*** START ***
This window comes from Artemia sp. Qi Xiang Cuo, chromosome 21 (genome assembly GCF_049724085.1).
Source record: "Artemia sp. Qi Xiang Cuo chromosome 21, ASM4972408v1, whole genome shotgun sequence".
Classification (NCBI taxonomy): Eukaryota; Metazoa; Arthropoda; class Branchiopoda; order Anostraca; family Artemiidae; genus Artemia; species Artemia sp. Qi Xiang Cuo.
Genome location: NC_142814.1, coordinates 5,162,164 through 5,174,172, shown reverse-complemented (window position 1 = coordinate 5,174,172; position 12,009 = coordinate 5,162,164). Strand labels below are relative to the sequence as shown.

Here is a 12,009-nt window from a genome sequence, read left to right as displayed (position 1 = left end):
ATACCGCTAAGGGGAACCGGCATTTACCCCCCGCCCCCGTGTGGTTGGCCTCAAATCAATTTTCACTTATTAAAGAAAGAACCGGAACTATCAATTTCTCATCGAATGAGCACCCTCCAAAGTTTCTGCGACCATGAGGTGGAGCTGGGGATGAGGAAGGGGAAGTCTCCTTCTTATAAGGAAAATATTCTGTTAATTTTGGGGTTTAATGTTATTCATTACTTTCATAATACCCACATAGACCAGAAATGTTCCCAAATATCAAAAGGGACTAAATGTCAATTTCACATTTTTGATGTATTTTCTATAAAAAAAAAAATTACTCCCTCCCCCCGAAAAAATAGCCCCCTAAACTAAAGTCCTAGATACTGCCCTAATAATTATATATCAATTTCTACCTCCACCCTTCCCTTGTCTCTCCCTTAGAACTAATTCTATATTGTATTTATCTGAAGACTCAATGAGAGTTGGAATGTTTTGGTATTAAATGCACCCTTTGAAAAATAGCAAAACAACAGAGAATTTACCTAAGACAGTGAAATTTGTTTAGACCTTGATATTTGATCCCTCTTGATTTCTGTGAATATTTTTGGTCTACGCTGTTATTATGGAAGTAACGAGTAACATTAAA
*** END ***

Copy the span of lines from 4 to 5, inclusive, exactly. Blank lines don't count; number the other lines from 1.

Genome location: NC_142814.1, coordinates 5,162,164 through 5,174,172, shown reverse-complemented (window position 1 = coordinate 5,174,172; position 12,009 = coordinate 5,162,164). Strand labels below are relative to the sequence as shown.

Here is a 12,009-nt window from a genome sequence, read left to right as displayed (position 1 = left end):